New Mexico Gov. Michelle Lujan Grisham (D) signed a bill Wednesday ending qualified immunity for all government workers, including police. New Mexico is the first state to end qualified immunity for all public employees.

"The measure allows a person to litigate any deprivation of those rights [secured by the bill of rights of the constitution of New Mexico], privileges or immunities and prohibits the use of qualified immunity as a defense for depriving a person of those constitutional civil rights," Lujan Grisham said in a statement.

Lujan Grisham maintained the bill wasn't "anti-police," saying it "does not endanger any first responder or public servant – so long as they conduct themselves professionally within the bounds of our constitution and with a deep and active respect for the sacred rights it guarantees all of us as New Mexicans," Fox News reports.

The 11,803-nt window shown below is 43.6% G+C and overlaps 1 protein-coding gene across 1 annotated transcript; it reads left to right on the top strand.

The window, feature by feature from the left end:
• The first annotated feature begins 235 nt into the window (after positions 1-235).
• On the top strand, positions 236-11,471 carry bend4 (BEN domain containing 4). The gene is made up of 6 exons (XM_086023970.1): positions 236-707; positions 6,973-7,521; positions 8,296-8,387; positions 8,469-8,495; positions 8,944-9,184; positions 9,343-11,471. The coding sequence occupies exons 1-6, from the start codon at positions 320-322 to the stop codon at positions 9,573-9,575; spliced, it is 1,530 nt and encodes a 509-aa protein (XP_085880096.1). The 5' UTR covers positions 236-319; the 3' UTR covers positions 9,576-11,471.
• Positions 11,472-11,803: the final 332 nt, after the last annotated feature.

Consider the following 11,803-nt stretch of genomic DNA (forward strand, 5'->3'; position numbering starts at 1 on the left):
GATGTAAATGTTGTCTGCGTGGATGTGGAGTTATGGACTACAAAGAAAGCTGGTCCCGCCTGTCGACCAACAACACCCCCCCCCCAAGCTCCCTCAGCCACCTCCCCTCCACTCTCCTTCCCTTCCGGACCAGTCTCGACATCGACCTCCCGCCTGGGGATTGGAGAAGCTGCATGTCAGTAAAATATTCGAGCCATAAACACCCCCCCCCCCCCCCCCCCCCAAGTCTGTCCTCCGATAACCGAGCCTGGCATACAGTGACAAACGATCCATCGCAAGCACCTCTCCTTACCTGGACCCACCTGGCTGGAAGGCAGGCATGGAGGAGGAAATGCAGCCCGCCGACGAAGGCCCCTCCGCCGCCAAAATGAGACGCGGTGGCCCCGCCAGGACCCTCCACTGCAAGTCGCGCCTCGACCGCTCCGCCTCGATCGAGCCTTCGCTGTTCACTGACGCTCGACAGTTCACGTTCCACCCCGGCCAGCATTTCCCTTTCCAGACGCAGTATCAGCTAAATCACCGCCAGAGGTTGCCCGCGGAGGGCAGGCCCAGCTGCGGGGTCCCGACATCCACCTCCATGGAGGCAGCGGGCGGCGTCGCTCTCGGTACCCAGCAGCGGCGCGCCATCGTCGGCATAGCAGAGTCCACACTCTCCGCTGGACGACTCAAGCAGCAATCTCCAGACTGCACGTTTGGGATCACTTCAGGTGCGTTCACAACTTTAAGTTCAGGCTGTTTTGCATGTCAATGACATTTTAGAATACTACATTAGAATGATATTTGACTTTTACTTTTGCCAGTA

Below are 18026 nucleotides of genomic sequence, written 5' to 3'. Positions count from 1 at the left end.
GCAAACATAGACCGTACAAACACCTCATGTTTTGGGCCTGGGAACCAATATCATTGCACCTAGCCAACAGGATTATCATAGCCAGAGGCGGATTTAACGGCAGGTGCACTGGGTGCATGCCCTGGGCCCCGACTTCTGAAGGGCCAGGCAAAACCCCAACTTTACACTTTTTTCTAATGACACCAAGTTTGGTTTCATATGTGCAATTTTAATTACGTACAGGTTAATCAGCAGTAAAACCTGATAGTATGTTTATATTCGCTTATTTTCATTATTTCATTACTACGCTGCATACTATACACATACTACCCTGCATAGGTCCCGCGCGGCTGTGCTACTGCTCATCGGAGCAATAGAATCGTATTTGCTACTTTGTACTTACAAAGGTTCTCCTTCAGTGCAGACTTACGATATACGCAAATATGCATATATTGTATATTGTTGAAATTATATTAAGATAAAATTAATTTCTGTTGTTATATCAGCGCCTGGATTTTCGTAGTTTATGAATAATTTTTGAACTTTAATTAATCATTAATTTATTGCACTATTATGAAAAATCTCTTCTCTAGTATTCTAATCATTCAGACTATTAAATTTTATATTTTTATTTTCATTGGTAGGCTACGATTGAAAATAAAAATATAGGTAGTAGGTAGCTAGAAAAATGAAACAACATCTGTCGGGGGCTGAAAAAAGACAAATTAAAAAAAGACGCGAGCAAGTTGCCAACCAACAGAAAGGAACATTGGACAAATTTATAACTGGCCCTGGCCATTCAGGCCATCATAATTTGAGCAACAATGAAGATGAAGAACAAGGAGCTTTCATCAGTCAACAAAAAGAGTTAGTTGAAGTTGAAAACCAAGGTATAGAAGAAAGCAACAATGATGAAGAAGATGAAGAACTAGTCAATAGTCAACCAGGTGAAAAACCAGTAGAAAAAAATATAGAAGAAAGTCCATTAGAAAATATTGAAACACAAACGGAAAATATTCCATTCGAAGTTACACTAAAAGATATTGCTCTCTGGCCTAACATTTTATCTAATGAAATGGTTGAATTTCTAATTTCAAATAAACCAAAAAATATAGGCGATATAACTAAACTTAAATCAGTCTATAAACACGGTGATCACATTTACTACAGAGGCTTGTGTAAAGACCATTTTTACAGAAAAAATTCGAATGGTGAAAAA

Forbes reports that under the new law, if a state or local government employee infringes someone’s rights within their scope of employment, the victim can sue the government employer for damages under the state constitution. Crucially, this new “cause of action” specifically bans qualified immunity as a legal defense

The law goes into effect on July 1 and claims from incidents prior to that date may not be brought, the Hill reports.

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